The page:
By DAVID E. SANGER and JANE PERLEZ - The New York Times
WASHINGTON — President Trump has managed to turn America First into America Isolated.
In pulling out of the Paris climate accord, Mr. Trump has created a vacuum of global leadership that presents ripe opportunities to allies and adversaries alike to reorder the world’s power structure. His decision is perhaps the greatest strategic gift to the Chinese, who are eager to fill the void that Washington is leaving around the world on everything from setting the rules of trade and environmental standards to financing the infrastructure projects that give Beijing vast influence.
Mr. Trump’s remarks in the Rose Garden on Thursday were also a retreat from leadership on the one issue, climate change, that unified America’s European allies, its rising superpower competitor in the Pacific, and even some of its adversaries, including Iran. He did it over the objections of much of the American business community and his secretary of state, Rex W. Tillerson, who embraced the Paris accord when he ran Exxon Mobil, less out of a sense of moral responsibility and more as part of the new price of doing business around the world.
As Mr. Trump announced his decision, the Paris agreement’s goals were conspicuously reaffirmed by friends and rivals alike, including nations where it would have the most impact, like China and India, as well as the major European Union states and Russia.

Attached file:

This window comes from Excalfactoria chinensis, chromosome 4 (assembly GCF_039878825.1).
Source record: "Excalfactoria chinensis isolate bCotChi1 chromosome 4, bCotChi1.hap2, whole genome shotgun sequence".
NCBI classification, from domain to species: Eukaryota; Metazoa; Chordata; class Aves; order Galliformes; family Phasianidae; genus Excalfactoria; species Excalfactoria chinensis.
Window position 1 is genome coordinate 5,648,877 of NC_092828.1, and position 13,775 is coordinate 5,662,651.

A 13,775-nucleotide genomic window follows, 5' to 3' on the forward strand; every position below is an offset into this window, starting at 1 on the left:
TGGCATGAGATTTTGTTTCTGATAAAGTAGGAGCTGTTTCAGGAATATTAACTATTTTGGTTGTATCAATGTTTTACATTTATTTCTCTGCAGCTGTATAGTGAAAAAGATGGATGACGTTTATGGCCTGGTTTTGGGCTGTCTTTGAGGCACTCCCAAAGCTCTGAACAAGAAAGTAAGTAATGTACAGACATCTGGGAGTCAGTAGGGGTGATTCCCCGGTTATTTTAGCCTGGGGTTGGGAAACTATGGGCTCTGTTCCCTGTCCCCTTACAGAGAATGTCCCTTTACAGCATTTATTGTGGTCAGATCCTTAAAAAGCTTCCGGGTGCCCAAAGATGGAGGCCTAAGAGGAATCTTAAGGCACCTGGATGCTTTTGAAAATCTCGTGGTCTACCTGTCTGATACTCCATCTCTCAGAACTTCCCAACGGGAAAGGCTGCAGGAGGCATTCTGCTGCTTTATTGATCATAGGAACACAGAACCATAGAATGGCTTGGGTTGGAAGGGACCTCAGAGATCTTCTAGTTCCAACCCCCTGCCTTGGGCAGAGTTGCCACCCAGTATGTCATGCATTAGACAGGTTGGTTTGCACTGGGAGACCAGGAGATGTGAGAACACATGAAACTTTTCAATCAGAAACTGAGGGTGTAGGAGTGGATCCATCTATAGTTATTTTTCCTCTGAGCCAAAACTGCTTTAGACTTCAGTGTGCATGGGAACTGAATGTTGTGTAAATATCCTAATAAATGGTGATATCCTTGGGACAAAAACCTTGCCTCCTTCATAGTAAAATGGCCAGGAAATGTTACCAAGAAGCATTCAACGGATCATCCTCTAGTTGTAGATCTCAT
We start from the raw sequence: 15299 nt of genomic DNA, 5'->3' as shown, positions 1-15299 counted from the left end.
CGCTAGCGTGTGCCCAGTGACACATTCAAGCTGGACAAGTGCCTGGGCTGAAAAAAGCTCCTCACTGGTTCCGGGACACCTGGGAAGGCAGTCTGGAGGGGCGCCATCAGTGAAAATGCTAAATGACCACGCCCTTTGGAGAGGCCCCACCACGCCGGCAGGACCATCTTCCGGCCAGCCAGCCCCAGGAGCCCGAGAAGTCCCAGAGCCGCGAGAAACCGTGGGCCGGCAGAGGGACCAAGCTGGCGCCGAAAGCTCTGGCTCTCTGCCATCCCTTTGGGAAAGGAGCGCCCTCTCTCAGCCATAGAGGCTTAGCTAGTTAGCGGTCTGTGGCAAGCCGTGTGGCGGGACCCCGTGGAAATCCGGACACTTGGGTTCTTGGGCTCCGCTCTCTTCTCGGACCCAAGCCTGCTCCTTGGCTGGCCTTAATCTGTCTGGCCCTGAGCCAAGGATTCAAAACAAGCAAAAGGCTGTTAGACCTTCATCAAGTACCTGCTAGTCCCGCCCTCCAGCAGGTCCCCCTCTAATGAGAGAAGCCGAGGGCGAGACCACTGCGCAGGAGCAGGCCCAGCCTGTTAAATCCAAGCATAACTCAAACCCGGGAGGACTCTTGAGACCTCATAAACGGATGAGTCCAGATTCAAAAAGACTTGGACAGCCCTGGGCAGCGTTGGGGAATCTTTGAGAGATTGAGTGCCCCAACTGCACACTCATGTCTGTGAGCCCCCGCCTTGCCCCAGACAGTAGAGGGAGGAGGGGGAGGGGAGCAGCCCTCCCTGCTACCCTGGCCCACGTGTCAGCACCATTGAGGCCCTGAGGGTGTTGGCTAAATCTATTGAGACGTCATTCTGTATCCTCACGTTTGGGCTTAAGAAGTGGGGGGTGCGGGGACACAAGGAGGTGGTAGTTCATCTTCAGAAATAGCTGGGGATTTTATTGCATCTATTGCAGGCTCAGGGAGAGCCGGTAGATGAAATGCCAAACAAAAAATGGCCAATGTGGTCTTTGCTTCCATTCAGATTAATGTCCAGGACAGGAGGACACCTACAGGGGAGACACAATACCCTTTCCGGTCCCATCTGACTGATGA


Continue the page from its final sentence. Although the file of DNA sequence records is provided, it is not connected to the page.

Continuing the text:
The announcement came only days after he declined to give his NATO allies a forceful reaffirmation of America’s commitment to their security, and a few months after he abandoned a trade deal, the Trans-Pacific Partnership, that was designed to put the United States at the center of a trade group that would compete with — and, some argue, contain — China’s fast-growing economic might.
“The irony here is that people worried that Trump would come in and make the world safe for Russian meddling,” said Richard N. Haass, the president of the Council on Foreign Relations, who was briefly considered, then rejected, for a top post in the new administration. “He may yet do that,” Mr. Haass added, “but he has certainly made the world safe for Chinese influence.”
The president, and his defenders, argue that such views are held by an elite group of globalists who have lost sight of the essential element of American power: economic growth. Mr. Trump made that argument explicitly in the Rose Garden with his contention that the Paris accord amounted to nothing more than “a massive redistribution of United States wealth to other countries.”